Edinburgh, January 1898.

You can read this book at

Canny Tales of Ministers and Elders
By Allan Junior

I came across this short book and thought it would make a great addition to our site and you can read it at:

Spectacular Scotland
This is an introduction to a series of videos produced by Andy Campbell. He does a very good job of narrating them and you can watch these at: where I have embedded his video of a walk in Glencoe but with a link to his YouTube page where you can view others in his series.

Listen to some less well-known songs by Harry Lauder
Added two more songs, Fu The Noo and Hey Donal.

You can listen to these at:

And finally...


I dialed a number and got the following recording: "I am not available right now, but thank you for caring enough to call. I am making some changes in my life. Please leave a message after the beep. If I do not return your call, you are one of the changes."
At pilots' training back in the Air Corps they taught us, "Always try to keep the number of landings you make equal to the number of take offs you make."
Little Tommy had been to a birthday party at a friend's house. Knowing his sweet tooth, Tommy's mother looked straight into his eyes and said, "I hope you didn't ask for a second piece of cake."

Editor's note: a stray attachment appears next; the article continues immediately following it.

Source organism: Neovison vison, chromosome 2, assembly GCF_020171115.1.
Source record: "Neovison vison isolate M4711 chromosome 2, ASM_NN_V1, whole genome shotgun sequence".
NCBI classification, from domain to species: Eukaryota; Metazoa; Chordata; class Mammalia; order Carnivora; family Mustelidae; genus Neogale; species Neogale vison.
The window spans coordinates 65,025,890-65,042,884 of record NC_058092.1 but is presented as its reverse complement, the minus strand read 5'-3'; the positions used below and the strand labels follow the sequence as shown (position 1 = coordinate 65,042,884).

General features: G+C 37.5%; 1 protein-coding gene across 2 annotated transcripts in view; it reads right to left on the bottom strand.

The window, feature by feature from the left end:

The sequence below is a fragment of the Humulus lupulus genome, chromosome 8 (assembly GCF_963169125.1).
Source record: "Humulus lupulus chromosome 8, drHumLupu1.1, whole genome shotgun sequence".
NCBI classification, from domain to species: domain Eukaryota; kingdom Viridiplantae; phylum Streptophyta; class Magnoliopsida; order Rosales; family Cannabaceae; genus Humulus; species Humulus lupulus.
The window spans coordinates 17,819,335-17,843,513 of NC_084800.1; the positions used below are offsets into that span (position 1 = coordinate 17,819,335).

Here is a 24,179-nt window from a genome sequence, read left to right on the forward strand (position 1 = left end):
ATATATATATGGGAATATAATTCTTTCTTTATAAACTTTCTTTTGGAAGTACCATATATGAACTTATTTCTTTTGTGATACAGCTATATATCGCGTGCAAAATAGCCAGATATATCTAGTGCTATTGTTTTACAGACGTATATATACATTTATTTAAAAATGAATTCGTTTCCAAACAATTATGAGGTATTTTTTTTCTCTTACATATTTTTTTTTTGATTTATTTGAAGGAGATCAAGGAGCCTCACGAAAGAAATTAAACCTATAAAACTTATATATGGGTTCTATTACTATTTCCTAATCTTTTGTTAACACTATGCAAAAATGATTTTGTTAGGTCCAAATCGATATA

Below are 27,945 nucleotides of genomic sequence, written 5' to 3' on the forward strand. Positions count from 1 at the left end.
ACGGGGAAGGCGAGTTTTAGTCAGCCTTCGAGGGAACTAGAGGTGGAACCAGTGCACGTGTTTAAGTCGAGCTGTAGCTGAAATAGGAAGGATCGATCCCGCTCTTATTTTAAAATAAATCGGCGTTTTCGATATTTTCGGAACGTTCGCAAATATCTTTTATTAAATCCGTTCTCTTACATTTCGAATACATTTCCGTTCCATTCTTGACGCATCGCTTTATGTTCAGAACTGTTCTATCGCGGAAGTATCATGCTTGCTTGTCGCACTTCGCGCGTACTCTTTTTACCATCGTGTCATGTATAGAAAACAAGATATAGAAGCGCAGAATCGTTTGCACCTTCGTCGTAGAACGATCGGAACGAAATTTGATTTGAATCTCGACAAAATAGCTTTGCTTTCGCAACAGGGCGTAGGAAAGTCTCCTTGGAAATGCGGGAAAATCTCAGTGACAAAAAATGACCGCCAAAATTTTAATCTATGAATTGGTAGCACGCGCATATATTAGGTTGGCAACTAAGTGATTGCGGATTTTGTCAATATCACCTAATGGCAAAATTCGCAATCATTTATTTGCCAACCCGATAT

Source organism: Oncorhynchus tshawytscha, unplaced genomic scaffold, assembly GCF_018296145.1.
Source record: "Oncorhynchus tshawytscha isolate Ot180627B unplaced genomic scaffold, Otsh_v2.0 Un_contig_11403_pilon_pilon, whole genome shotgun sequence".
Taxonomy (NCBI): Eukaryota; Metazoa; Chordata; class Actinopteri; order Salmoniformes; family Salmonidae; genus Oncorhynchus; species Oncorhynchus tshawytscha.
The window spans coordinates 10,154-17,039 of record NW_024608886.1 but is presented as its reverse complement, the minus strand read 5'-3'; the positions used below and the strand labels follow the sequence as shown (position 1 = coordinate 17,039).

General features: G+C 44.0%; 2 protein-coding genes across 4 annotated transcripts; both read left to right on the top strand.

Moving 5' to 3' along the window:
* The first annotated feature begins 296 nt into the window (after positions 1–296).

"No, but I asked Mrs. Smith for the recipe so you could make some like it, and she gave me two more pieces without asking."
Aspire to inspire before you expire.
My wife and I had words, but I didn't get to use mine.
As my five year old son and I were headed to McDonald's one day, we passed a car accident. Usually when we see something terrible like that, we say a prayer for those who might be hurt, so I pointed and said to my son, "We should pray."
From the back seat I heard his earnest request: "Please, God, don't let those cars block the entrance to McDonald's."
Frustration is trying to find your glasses without your glasses.
Blessed are those who can give without remembering and take without forgetting.
The irony of life is that, by the time you're old enough to know your way around, you're not going anywhere.
God made man before woman so as to give him time to think of an answer for her first question.
I was always taught to respect my elders, but it keeps getting harder to find one.
Every morning is the dawn of a new error.


And that's it for now and hope you all have a great Weekend.